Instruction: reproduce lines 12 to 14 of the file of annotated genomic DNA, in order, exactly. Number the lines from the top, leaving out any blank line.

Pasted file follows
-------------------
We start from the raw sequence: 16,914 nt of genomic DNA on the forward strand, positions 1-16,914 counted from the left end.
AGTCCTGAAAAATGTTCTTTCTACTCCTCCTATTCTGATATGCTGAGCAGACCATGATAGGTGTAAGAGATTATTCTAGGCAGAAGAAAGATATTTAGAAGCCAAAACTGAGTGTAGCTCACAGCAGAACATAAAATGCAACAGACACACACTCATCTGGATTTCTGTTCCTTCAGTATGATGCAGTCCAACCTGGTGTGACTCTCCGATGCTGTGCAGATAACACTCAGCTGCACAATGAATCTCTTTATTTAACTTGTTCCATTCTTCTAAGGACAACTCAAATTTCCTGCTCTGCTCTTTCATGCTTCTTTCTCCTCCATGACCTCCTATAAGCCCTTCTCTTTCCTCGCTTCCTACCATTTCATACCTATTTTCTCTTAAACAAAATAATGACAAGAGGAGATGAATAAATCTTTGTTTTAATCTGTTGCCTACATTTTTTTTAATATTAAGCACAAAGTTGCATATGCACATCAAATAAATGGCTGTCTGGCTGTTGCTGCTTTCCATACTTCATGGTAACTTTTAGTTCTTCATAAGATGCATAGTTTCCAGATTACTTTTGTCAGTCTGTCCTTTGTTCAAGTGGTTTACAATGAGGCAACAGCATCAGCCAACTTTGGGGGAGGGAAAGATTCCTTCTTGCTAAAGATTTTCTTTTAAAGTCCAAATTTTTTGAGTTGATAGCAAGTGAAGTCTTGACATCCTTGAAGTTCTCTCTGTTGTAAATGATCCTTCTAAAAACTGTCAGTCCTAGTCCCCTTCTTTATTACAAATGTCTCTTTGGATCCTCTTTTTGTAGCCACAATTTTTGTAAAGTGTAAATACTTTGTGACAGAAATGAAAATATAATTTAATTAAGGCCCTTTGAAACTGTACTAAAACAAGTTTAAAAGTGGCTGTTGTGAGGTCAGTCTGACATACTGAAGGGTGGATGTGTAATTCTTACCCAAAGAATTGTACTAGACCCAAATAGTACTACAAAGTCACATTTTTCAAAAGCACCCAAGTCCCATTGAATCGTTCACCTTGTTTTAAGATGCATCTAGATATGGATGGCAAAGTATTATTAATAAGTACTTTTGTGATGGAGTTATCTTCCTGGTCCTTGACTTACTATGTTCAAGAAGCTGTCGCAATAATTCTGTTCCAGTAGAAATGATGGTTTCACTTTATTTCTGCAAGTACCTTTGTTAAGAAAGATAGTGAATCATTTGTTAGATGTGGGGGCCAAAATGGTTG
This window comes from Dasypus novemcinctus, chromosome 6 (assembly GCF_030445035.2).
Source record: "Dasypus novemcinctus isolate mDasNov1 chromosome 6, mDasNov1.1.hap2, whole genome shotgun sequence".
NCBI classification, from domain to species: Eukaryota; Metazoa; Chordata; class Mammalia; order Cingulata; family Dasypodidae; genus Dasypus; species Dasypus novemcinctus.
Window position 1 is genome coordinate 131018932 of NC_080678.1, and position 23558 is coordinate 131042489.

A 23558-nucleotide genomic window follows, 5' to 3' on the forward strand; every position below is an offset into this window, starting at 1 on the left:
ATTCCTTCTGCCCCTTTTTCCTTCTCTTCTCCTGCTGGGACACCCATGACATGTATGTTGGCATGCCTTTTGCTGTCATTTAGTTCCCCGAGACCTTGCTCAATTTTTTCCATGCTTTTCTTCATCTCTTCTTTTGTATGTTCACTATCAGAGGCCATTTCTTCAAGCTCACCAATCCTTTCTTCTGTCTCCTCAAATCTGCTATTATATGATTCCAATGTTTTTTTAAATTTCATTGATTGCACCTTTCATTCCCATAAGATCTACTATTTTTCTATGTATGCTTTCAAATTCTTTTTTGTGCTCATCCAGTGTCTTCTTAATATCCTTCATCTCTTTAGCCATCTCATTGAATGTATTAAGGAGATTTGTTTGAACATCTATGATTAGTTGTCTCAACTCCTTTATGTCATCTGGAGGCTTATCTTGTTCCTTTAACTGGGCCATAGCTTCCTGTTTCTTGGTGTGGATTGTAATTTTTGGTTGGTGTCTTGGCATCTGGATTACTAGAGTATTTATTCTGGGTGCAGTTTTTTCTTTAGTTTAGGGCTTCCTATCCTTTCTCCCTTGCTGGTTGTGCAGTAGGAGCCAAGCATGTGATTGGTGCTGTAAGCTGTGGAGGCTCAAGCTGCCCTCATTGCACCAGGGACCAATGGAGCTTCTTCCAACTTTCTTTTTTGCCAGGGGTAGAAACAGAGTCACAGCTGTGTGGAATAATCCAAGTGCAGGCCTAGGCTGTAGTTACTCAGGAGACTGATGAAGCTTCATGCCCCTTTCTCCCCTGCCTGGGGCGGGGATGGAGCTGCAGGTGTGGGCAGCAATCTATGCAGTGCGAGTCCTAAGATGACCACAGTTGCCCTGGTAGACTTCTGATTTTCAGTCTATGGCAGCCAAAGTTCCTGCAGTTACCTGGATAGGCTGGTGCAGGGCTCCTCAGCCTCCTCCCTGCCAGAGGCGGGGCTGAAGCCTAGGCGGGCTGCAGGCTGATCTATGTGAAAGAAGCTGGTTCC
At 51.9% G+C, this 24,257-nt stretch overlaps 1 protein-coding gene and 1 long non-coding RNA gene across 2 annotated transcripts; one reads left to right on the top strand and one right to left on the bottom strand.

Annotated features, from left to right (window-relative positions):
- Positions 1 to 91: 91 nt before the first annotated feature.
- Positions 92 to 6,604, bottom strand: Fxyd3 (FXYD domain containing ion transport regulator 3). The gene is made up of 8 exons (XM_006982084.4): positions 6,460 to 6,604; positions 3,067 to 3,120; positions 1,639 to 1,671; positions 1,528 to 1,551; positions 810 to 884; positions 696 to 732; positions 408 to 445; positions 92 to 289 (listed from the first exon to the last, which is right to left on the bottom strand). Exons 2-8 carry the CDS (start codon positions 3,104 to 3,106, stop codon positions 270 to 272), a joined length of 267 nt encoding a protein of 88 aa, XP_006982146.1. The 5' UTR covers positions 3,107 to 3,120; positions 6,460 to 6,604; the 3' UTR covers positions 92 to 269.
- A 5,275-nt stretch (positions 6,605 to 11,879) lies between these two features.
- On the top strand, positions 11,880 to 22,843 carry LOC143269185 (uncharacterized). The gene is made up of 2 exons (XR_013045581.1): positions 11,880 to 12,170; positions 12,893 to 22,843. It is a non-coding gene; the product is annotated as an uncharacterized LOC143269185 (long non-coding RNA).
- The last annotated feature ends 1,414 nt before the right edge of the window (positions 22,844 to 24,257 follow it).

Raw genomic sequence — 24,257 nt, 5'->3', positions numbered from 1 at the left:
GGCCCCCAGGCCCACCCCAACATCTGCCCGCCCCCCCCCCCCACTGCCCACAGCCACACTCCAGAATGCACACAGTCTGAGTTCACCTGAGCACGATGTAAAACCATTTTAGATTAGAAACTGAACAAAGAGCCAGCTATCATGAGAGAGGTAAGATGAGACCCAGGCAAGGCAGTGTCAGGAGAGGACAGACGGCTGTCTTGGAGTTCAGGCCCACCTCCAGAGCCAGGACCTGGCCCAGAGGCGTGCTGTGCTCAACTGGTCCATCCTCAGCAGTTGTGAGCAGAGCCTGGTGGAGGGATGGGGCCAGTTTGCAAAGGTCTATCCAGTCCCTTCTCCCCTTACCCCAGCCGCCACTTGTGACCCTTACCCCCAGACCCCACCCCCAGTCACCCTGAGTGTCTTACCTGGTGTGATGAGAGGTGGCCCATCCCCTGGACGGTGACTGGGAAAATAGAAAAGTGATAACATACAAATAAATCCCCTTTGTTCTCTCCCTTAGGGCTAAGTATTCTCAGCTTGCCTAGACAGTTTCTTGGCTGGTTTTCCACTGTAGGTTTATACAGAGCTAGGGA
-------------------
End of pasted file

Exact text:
- Positions 92 to 6,604, bottom strand: Fxyd3 (FXYD domain containing ion transport regulator 3). The gene is made up of 8 exons (XM_006982084.4): positions 6,460 to 6,604; positions 3,067 to 3,120; positions 1,639 to 1,671; positions 1,528 to 1,551; positions 810 to 884; positions 696 to 732; positions 408 to 445; positions 92 to 289 (listed from the first exon to the last, which is right to left on the bottom strand). Exons 2-8 carry the CDS (start codon positions 3,104 to 3,106, stop codon positions 270 to 272), a joined length of 267 nt encoding a protein of 88 aa, XP_006982146.1. The 5' UTR covers positions 3,107 to 3,120; positions 6,460 to 6,604; the 3' UTR covers positions 92 to 269.
- A 5,275-nt stretch (positions 6,605 to 11,879) lies between these two features.
- On the top strand, positions 11,880 to 22,843 carry LOC143269185 (uncharacterized). The gene is made up of 2 exons (XR_013045581.1): positions 11,880 to 12,170; positions 12,893 to 22,843. It is a non-coding gene; the product is annotated as an uncharacterized LOC143269185 (long non-coding RNA).